(HC) Barber v. Hartley, No. 1:2010cv00484 - Document 14 (E.D. Cal. 2010)

Court Description: FINDINGS and RECOMMENDATIONS Recommending that the 1 Petition for Writ of Habeas Corpus be DENIED; and Clerk of Court be directed to enter judgment in favor of Respondent, signed by Magistrate Judge Gary S. Austin on 9/1/2010, referred to Judge Wanger. Objections to F&R due by 10/4/2010. (Marrujo, C)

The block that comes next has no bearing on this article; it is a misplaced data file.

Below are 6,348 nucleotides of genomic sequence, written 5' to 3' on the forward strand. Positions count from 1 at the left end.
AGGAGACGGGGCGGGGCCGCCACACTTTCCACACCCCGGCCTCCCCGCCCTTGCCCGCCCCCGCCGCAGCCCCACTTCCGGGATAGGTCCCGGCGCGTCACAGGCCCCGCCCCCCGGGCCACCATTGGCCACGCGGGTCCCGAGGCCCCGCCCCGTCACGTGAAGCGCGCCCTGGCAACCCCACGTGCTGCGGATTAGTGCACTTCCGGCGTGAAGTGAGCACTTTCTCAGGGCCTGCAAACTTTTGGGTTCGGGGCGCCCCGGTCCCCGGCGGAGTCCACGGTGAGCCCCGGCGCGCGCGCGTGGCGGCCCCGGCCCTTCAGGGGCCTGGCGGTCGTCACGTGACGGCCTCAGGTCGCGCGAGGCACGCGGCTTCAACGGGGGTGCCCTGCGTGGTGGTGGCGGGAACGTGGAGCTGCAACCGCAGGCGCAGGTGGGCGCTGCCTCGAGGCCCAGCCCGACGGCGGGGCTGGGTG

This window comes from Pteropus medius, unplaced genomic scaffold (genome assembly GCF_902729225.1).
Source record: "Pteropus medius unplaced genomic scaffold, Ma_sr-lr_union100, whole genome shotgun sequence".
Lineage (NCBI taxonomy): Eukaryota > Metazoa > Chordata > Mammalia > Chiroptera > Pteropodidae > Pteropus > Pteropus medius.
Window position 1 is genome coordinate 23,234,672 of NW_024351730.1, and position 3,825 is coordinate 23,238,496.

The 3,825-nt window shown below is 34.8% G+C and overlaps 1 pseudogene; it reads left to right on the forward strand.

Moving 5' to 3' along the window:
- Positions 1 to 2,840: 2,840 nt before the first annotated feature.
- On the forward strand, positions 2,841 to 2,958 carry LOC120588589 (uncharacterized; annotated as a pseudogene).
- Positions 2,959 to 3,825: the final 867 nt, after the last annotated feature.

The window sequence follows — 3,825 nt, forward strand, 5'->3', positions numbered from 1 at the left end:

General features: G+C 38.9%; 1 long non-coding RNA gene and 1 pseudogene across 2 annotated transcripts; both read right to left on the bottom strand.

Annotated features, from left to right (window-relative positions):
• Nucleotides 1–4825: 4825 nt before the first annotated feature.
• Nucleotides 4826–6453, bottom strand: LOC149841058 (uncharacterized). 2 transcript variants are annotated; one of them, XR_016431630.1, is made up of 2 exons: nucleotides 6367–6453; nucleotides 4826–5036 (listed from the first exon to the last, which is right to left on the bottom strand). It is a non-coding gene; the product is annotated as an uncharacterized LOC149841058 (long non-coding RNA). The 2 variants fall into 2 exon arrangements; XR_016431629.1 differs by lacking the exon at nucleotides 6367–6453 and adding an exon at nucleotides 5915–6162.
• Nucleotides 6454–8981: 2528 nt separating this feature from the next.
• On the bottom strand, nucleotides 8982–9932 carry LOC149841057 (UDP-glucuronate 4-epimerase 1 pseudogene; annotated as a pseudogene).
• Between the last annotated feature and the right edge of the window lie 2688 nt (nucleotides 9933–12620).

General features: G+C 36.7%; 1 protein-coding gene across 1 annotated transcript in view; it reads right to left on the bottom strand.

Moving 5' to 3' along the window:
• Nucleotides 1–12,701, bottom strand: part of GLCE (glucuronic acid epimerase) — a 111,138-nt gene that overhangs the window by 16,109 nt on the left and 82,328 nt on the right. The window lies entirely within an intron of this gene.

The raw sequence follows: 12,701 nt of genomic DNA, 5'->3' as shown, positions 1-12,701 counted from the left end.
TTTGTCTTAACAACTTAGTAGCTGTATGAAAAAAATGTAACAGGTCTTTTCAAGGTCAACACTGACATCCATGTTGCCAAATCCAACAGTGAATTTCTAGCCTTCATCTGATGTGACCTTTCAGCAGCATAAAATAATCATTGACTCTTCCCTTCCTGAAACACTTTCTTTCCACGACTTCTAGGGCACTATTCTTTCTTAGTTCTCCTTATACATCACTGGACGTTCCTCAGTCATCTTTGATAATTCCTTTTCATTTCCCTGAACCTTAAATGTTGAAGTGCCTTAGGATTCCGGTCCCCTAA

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(HC) Barber v. Hartley Doc. 14 1 2 3 4 5 6 7 8 UNITED STATES DISTRICT COURT 9 EASTERN DISTRICT OF CALIFORNIA 10 11 JEWELL BARBER, 12 13 1:10-cv-00484 OWW GSA HC Petitioner, FINDINGS AND RECOMMENDATION REGARDING PETITION FOR WRIT OF HABEAS CORPUS v. 14 J. D. HARTLEY, Warden, 15 Respondent. 16 / 17 Petitioner is a state prisoner proceeding pro se with a petition for writ of habeas corpus 18 pursuant to 28 U.S.C. § 2254. 19 RELEVANT HISTORY1 20 Petitioner is currently in the custody of the California Department of Corrections and 21 Rehabilitation (CDCR) following his conviction in Riverside County Superior Court in 1983 of 22 second degree murder. Petitioner is serving a sentence of fifteen years to life with the possibility 23 of parole. 24 Petitioner does not challenge his underlying conviction; rather, he claims the California 25 Board of Parole Hearings (“Board”) violated his due process rights in its 2009 decision finding 26 27 1 28 This information is taken from the state court documents attached to Respondent’s answer and are not subject to dispute. 1 Dockets.Justia.com 1 Petitioner unsuitable for parole. Petitioner contends there was no evidence to support the finding 2 that he currently posed an unreasonable risk of danger to the public if released. He contends that 3 each ground relied upon by the panel lacked evidentiary support. He claims the Board’s 4 continued reliance on the commitment offense violates due process. He alleges his offense was 5 not particularly egregious, and he has served the maximum term for his offense. He contends 6 there was no nexus between his offense and his parole risk. He claims the Board’s decision was 7 not based on some evidence as required in In re Lawrence, 44 Cal.4th 1191, 1202, 1204 (2008). 8 And last, he claims the application of Proposition 9 in his case constitutes an ex post facto 9 violation. 10 Petitioner filed a habeas court petition challenging the Board’s 2009 decision in the 11 Riverside County Superior Court on August 13, 2009. The petition was denied on August 20, 12 2009, for failure to state a prima facie factual case. The superior court also determined that 13 “there is some evidence supporting the Parole Board’s decision.” Petitioner next filed habeas 14 petitions in the California Court of Appeal, Fourth Appellate District, and the California 15 Supreme Court. The petitions were summarily denied on September 18, 2009, and December 2, 16 2009, respectively. 17 Petitioner filed the instant federal petition for writ of habeas corpus on March 8, 2010. 18 Respondent filed an answer to the petition on June 1, 2010. Petitioner filed a traverse on June 19 16, 2010. STATEMENT OF FACTS2 20 21 On September 7, 1982, Petitioner and a couple of his friends and crime partners were 22 sitting around a table discussing the victim, James Edward Bailey. Petitioner and these 23 individuals knew each other as a result of drug dealings and sales. One of the individuals, 24 McCauley, stated he was going to kill Bailey. He produced a .22-caliber revolver, put it in his 25 front pants pocket, left, came back again, and said he was going to kill Bailey. He came back 26 again and said he couldn’t do it because there were too many people around. Shortly thereafter, 27 2 28 This information is derived from the summary of the crime set forth in the Board’s decision. (See Pet’r’s Pet. Ex. A at 67-69.) 2 1 Petitioner left the apartment and returned a short time later advising everyone that Bailey was in 2 his apartment. McCauley got up, left the apartment again, and stated he was going to kill Bailey. 3 A short time later there was a loud thud noise. Petitioner went up to Bailey’s apartment, came 4 back, and told the rest that Bailey was lying on the floor. Later that day, Petitioner and Jones 5 made contact with McCauley. McCauley stated Petitioner owed him $100.00 as part of the 6 $300.00 that McCauley had been promised for killing Bailey. Bailey had been shot twice in the 7 back of the head over a drug deal. 8 9 10 DISCUSSION I. Standard of Review On April 24, 1996, Congress enacted the Antiterrorism and Effective Death Penalty Act 11 of 1996 (“AEDPA”), which applies to all petitions for writ of habeas corpus filed after its 12 enactment. Lindh v. Murphy, 521 U.S. 320 (1997), cert. denied, 522 U.S. 1008 (1997); Jeffries 13 v. Wood, 114 F.3d 1484, 1499 (9th Cir. 1997), quoting Drinkard v. Johnson, 97 F.3d 751, 769 (5th 14 Cir.1996), cert. denied, 520 U.S. 1107 (1997), overruled on other grounds by Lindh v. Murphy, 15 521 U.S. 320 (1997) (holding AEDPA only applicable to cases filed after statute's enactment). 16 The instant petition was filed after the enactment of the AEDPA; thus, it is governed by its 17 provisions. 18 Petitioner is in custody of the California Department of Corrections and Rehabilitation 19 pursuant to a state court judgment. Even though Petitioner is not challenging the underlying state 20 court conviction, 28 U.S.C. § 2254 remains the exclusive vehicle for his habeas petition because 21 he meets the threshold requirement of being in custody pursuant to a state court judgment. Sass 22 v. California Board of Prison Terms, 461 F.3d 1123, 1126-1127 (9th Cir.2006), citing White v. 23 Lambert, 370 F.3d 1002, 1006 (9th Cir.2004) (“Section 2254 ‘is the exclusive vehicle for a 24 habeas petition by a state prisoner in custody pursuant to a state court judgment, even when the 25 petition is not challenging [her] underlying state court conviction.’”). 26 The instant petition is reviewed under the provisions of the Antiterrorism and Effective 27 Death Penalty Act which became effective on April 24, 1996. Lockyer v. Andrade, 538 U.S. 63, 28 70 (2003). Under the AEDPA, an application for habeas corpus will not be granted unless the 3 1 adjudication of the claim “resulted in a decision that was contrary to, or involved an 2 unreasonable application of, clearly established Federal law, as determined by the Supreme Court 3 of the United States” or “resulted in a decision that was based on an unreasonable determination 4 of the facts in light of the evidence presented in the State Court proceeding.” 28 U.S.C. 5 § 2254(d); see Lockyer, 538 U.S. at 70-71; Williams, 529 U.S. at 413. 6 “[A] federal court may not issue the writ simply because the court concludes in its 7 independent judgment that the relevant state court decision applied clearly established federal 8 law erroneously or incorrectly. Rather, that application must also be unreasonable.” Id. at 411. 9 A federal habeas court making the “unreasonable application” inquiry should ask whether the 10 state court’s application of clearly established federal law was “objectively unreasonable.” Id. at 11 409. 12 or involved an unreasonable application of United States Supreme Court precedent. Baylor v. 13 Estelle, 94 F.3d 1321, 1325 (9th Cir. 1996). Although only Supreme Court law is binding on the 14 states, Ninth Circuit precedent remains relevant persuasive authority in determining whether a 15 state court decision is objectively unreasonable. See Clark v. Murphy, 331 F.3d 1062, 1069 (9th 16 Cir.2003); Duhaime v. Ducharme, 200 F.3d 597, 600-01 (9th Cir.1999). 17 II. 18 Petitioner has the burden of establishing that the decision of the state court is contrary to Review of Petition There is no independent right to parole under the United States Constitution; rather, the 19 right exists and is created by the substantive state law which defines the parole scheme. Hayward 20 v. Marshall, 603 F.3d 546, 559, 561 (9th Cir. 2010) (en banc) (citing Bd. of Pardons v. Allen, 482 21 U.S. 369, 371 (1987); Pearson v. Muntz, No. 08-55728, 2010 WL 2108964, * 2 (9th Cir. May 22 24, 2010) (citing Wilkinson v. Austin, 545 U.S. 209, 221, 125 S.Ct. 2384, 162 L.Ed.2d 174 23 (2005)); Cooke v. Solis, No. 06-15444, 2010 WL 2330283, *6 (9th Cir. June 4, 2010). 24 “[D]espite the necessarily subjective and predictive nature of the parole-release decision, state 25 statutes may create liberty interests in parole release that are entitled to protection under the Due 26 Process Clause.” Bd. of Pardons v. Allen, 482 U.S. at 371. 27 28 In California, the Board of Parole Hearings’ determination of whether an inmate is suitable for parole is controlled by the following regulations: 4 1 2 (a) General. The panel shall first determine whether the life prisoner is suitable for release on parole. Regardless of the length of time served, a life prisoner shall be found unsuitable for a denied parole if in the judgment of the panel the prisoner will pose an unreasonable risk of danger to society if released from prison. 3 4 5 6 7 8 (b) Information Considered. All relevant, reliable information available to the panel shall be considered in determining suitability for parole. Such information shall include the circumstances of the prisoner's social history; past and present mental state; past criminal history, including involvement in other criminal misconduct which is reliably documented; the base and other commitment offenses, including behavior before, during and after the crime; past and present attitude toward the crime; any conditions of treatment or control, including the use of special conditions under which the prisoner may safely be released to the community; and any other information which bears on the prisoner's suitability for release. Circumstances which taken alone may not firmly establish unsuitability for parole may contribute to a pattern which results in a finding of unsuitability. 9 Cal. Code Regs. tit. 15, §§ 2402(a) and (b). Section 2402(c) sets forth circumstances tending to 10 demonstrate unsuitability for release. “Circumstances tending to indicate unsuitability include: 11 12 13 14 15 16 17 (1) Commitment Offense. The prisoner committed the offense in an especially heinous, atrocious or cruel manner. The factors to be considered include: (A) Multiple victims were attacked, injured or killed in the same or separate incidents. (B) The offense was carried out in a dispassionate and calculated manner, such as an execution-style murder. (C) The victim was abused, defiled or mutilated during or after the offense. (D) The offense was carried out in a manner which demonstrates an exceptionally callous disregard for human suffering. (E) The motive for the crime is inexplicable or very trivial in relation to the offense. 18 19 (2) Previous Record of Violence. The prisoner on previous occasions inflicted or attempted to inflict serious injury on a victim, particularly if the prisoner demonstrated serious assaultive behavior at an early age. 20 21 (3) Unstable Social History. The prisoner has a history of unstable or tumultuous relationships with others.’ 22 (4) Sadistic Sexual Offenses. The prisoner has previously sexually assaulted another in a manner calculated to inflict unusual pain or fear upon the victim. 23 24 (5) Psychological Factors. The prisoner has a lengthy history of severe mental problems related to the offense. 25 (6) Institutional Behavior. The prisoner has engaged in serious misconduct in prison or jail. 26 Cal. Code Regs. tit. 15, § 2402(c)(1)(A)-(E),(2)-(9). 27 Section 2402(d) sets forth the circumstances tending to show suitability which include: 28 5 1 (1) No Juvenile Record. The prisoner does not have a record of assaulting others as a juvenile or committing crimes with a potential of personal harm to victims. 2 3 4 5 6 (2) Stable Social History. The prisoner has experienced reasonably stable relationships with others. (3) Signs of Remorse. The prisoner performed acts which tend to indicate the presence of remorse, such as attempting to repair the damage, seeking help for or relieving suffering of the victim, or indicating that he understands the nature and magnitude of the offense. (4) Motivation for Crime. The prisoner committed his crime as a result of significant stress in his life, especially if the stress has built over a long period of time. 7 8 (5) Battered Woman Syndrome. At the time of the commission of the crime, the prisoner suffered from Battered Woman Syndrome, as defined in section 2000(b), and it appears the criminal behavior was the result of that victimization. 9 (6) Lack of Criminal History. The prisoner lacks any significant history of violent crime. 10 (7) Age. The prisoner’s present age reduces the probability of recidivism. 11 12 (8) Understanding and Plans for Future. The prisoner has made realistic plans for release or has developed marketable skills that can be put to use upon release. 13 (9) Institutional Behavior. Institutional activities indicate an enhanced ability to function within the law upon release. 14 Cal. Code Regs. tit. 15, § 2402(d)(1)-(9) 15 The California parole scheme entitles the prisoner to a parole hearing and various 16 procedural guarantees and rights before, at, and after the hearing. Cal. Penal Code § 3041.5. If 17 denied parole, the prisoner is entitled to subsequent hearings at intervals set by statute. Id. In 18 addition, if the Board or Governor find the prisoner unsuitable for release, the prisoner is entitled 19 to a written explanation. Cal. Penal Code §§ 3041.2, 3041.5. The denial of parole must also be 20 supported by “some evidence,” but review of the Board’s or Governor’s decision is extremely 21 deferential. In re Rosenkrantz, 29 Cal.4th 616, 128 Cal.Rptr.3d 104, 59 P.3d 174, 210 (2002). 22 Because California’s statutory parole scheme guarantees that prisoners will not be denied 23 parole absent some evidence of present dangerousness, the Ninth Circuit Court of Appeals 24 recently held California law creates a liberty interest in parole that may be enforced under the 25 Due Process Clause. Hayward v. Marshall, 602 F.3d at 561-563; Pearson v. Muntz, 606 F.3d 26 606, 608-609 (9th Cir. 2010). Therefore, under 28 U.S.C. § 2254, this Court’s ultimate 27 determination is whether the state court’s application of the some evidence rule was unreasonable 28 6 1 or was based on an unreasonable determination of the facts in light of the evidence. Hayward v. 2 Marshall. 603 F.3d at 563; Pearson v. Muntz, 606 F.3d at 608. 3 The applicable California standard “is whether some evidence supports the decision of 4 the Board or the Governor that the inmate constitutes a current threat to public safety, and not 5 merely whether some evidence confirms the existence of certain factual findings.” In re 6 Lawrence, 44 Cal.4th 1181, 1212 (2008) (emphasis in original and citations omitted). As to the 7 circumstances of the commitment offense, the Lawrence Court concluded that 8 9 10 11 12 13 14 although the Board and the Governor may rely upon the aggravated circumstances of the commitment offense as a basis for a decision denying parole, the aggravated nature of the crime does not in and of itself provide some evidence of current dangerousness to the public unless the record also establishes that something in the prisoner’s pre- or post-incarceration history, or his or her current demeanor and mental state, indicates that the implications regarding the prisoner’s dangerousness that derive from his or her commission of the commitment offense remain probative to the statutory determination of a continuing threat to public safety. Id. at 1214. In addition, “the circumstances of the commitment offense (or any of the other factors 15 related to unsuitability) establish unsuitability if, and only if, those circumstances are probative to 16 the determination that a prison remains a danger to the public. It is not the existence or 17 nonexistence of suitability or unsuitability factors that forms the crux of the parole decision; the 18 significant circumstance is how those factors interrelate to support a conclusion of current 19 dangerousness to the public.” In re Lawrence, 44 Cal.4th at 1212. 20 “In sum, a reviewing court must consider ‘whether the identified facts are probative to the 21 central issue of current dangerousness when considered in light of the full record before the 22 Board or the Governor.’” Cooke v. Solis, 606 F.3d 1206, 1214 (9th Cir. 2010) (emphasis in 23 original) (citing Hayward v. Marshall, 603 F.3d at 560). 24 The California Supreme Court and the appellate court summarily denied Petitioner’s 25 claims. The Riverside County Superior Court provided the only reasoned decision, to the extent 26 it can be considered such; it merely stated: “There is some evidence supporting the Parole 27 Board’s decision.” (See Resp’t’s Ex. 3.) 28 In denying parole, the Board relied on the circumstances of the commitment offense, 7 1 Petitioner’s past criminal history, his lack of insight into the offense, his failure to upgrade 2 vocationally, and his lack of self-help programming. 3 The commitment offense involved Petitioner participating in an execution-style murder 4 over a drug deal. The Board determined the motive for the crime was inexplicable in that there 5 was no identifiable motive. Cal. Code Regs., tit. 15, § 2402(c)(1)(E). The Board also found that 6 the offense was carried out in a calculated, dispassionate, and execution-style manner. Cal. Code 7 Regs., tit. 15, § 2402(c)(1)(B). This finding was based on the fact that the crime partners had 8 planned the murder and then accomplished the murder by shooting the victim twice in the back 9 of the head. In light of these facts, there was some evidence to support the Board’s determination 10 11 that the offense was especially heinous, atrocious or cruel. The Board also noted Petitioner’s prior criminal history which involved drunk driving, 12 possession of property without the owner’s consent, contributing to the delinquency of a minor, 13 and a drug arrest. None of these crimes involved violence and therefore could not constitute a 14 negative factor pursuant to Cal. Code Regs., tit. 15, § 2402(c)(2); however, the information could 15 be considered relevant under Cal. Code Regs., tit. 15, § 2402(b). 16 The California Supreme Court has held that “[t]he nature of the prisoner's offense, alone, 17 can constitute a sufficient basis for denying parole.” In re Rosenkrantz, 29 Cal.4th 616, 682 18 (2002). However, in cases where prisoners have served their suggested base terms and have 19 demonstrated strong evidence of rehabilitation and no other evidence of current dangerousness, 20 the underlying circumstances of the commitment offense alone rarely will provide a valid basis 21 for denying parole. In re Lawrence, 44 Cal.4th 1191, 1211 (2008). In this case, the factors of the 22 commitment offense and past criminal history were over twenty-six years old at the time of the 23 parole hearing. As noted above, unless the record also establishes that something in Petitioner’s 24 history or current demeanor and mental state indicates that the implications regarding his 25 dangerousness that derive from his commission of the commitment offense remain probative, the 26 crime itself cannot provide some evidence of dangerousness. Id. at 1214. 27 Here, the Board also relied on Petitioner’s lack of insight. The Board noted that 28 Petitioner appeared to minimize his involvement. He had altered his version of the offense over 8 1 time, and at this particular hearing, he submitted to the official record essentially stating he 2 would accept it as accurate since it is the official version that everyone agrees on. (See Pet’r’s 3 Ex. A at 22.) He stated he was guilty of the crime so he would accept whatever version was 4 acceptable. Given Petitioner’s responses, there is some evidence of a lack of insight. In 5 addition, the psychological report also found that Petitioner’s lacked insight into the crime. (Id. at 6 32.) “An inmate’s version of the offense may indicate a lack of insight and provide a nexus 7 between the offense and his current dangerousness.” In re Shaputis, 44 Cal.4th 1241, 1260 8 (2008). 9 The Board also found problematic Petitioner’s lack of self-help programming with 10 respect to drug and alcohol abuse. Petitioner admitted he had abused drugs and alcohol in the 11 past. He also admitted he was a drug dealer. The crime itself occurred because of a drug deal. 12 Petitioner stated he had previously participated in structured programming such as Alcoholics 13 Anonymous; however, he had not done so in the recent past. He stated he did not believe he 14 needed it, despite numerous recommendations by previous board panels and the Governor that 15 such programming was essential given Petitioner’s history of involvement with drugs and 16 alcohol. 17 Similarly, the Board found troubling Petitioner’s lack of vocational training. Petitioner 18 stated he had various skills that he could use to find employment if released. However, the 19 Board pointed out that Petitioner had not upgraded vocationally for 18 years. The Board did not 20 find Petitioner’s reassurances credible since his skills were so old and his income prior to prison 21 came from drug dealings. The Board also found disturbing that Petitioner had been advised by 22 prior panels and the Governor that he needed to upgrade vocationally to demonstrate he would 23 not fall back to a life of crime, but Petitioner insisted on not doing so. 24 After considering the factors in favor of suitability, the Board concluded that the positive 25 aspects of Petitioner’s behavior did not outweigh the factors of unsuitability. The Board 26 determined that the circumstances of Petitioner’s commitment offense, along with his lack of 27 insight, his lack of self-help programming, and his failure to upgrade vocationally, were more 28 probative of a danger to the public should Petitioner be released. The state courts’ determination 9 1 that there was some evidence to support the Board’s 2009 decision is not an unreasonable 2 application of California’s some evidence standard, nor an unreasonable determination of the 3 facts in light of the record. Accordingly, federal habeas corpus relief is unavailable. 4 Petitioner also contends the Board’s implementation of Proposition 9 violates the 5 constitutional prohibition against Ex Post Facto laws. The Ex Post Facto Clause of the United 6 States Constitution prohibits the states from passing any “ex post facto law,” a prohibition that 7 “is aimed at laws ‘that retroactively alter the definition of crimes or increase the punishment for 8 criminal acts.’” Cal. Dept. of Corrections v. Morales, 514 U.S. 499, 504 (1995); see also Weaver 9 v. Graham, 450 U.S. 24, 28 (1981) (providing that “[t]he ex post facto prohibition forbids the 10 Congress and the States to enact any law ‘which imposes a punishment for an act which was not 11 punishable at the time it was committed; or imposes additional punishment to that then 12 prescribed.’”). The United States Supreme Court has held that “[r]etroactive changes in laws 13 governing parole of prisoners, in some instances, may be violative of this precept.” Garner v. 14 Jones, 529 U.S. 244, 250 (2000). 15 In this case, Petitioner complains that Proposition 9 has altered his chance for parole from 16 “at least 50% to 0%, i.e. death in prison.” (See Pet. at 20.) He claims that the Board has invoked 17 Cal. Penal Code § 3041.2 to eliminate any chance at parole for inmates convicted of murder. 18 Petitioner’s claim is not well-taken. Cal. Penal Code § 3041.2 merely provides that during the 19 thirty days following a grant, denial, revocation or suspension of parole by the parole board of an 20 inmate serving an indeterminate term for murder, the Governor shall review certain materials in 21 determining whether to confirm, reverse or modify the parole board’s decision. The statute does 22 not deny parole to murderers. The same guidelines for determining parole suitability set forth in 23 Cal. Penal Code § 3041 apply to the Governor. Shaputis, 44 Cal.4th 1241. Since Petitioner does 24 not demonstrate an ex post facto violation, the claim must be denied. 25 RECOMMENDATION 26 Based on the foregoing, it is HEREBY RECOMMENDED that: 27 1. The instant petition for writ of habeas corpus be DENIED; and 28 2. The Clerk of Court be directed to enter judgment in favor of Respondent. 10 1 This Findings and Recommendation is submitted to the assigned United States District 2 Court Judge, pursuant to the provisions of 28 U.S.C. section 636 (b)(1)(B) and Rule 304 of the 3 Local Rules of Practice for the United States District Court, Eastern District of California. 4 Within thirty (30) days after being served with a copy, any party may file written objections with 5 the court and serve a copy on all parties. Such a document should be captioned “Objections to 6 Magistrate Judge’s Findings and Recommendation.” Replies to the objections shall be served 7 and filed within fourteen (14) days after service of the objections. The Court will then review the 8 Magistrate Judge’s ruling pursuant to 28 U.S.C. § 636 (b)(1)(C). The parties are advised that 9 failure to file objections within the specified time may waive the right to appeal the District 10 Court’s order. Martinez v. Ylst, 951 F.2d 1153 (9th Cir. 1991). 11 12 13 IT IS SO ORDERED. Dated: 6i0kij September 1, 2010 /s/ Gary S. Austin UNITED STATES MAGISTRATE JUDGE 14 15 16 17 18 19 20 21 22 23 24 25 26 27 28 11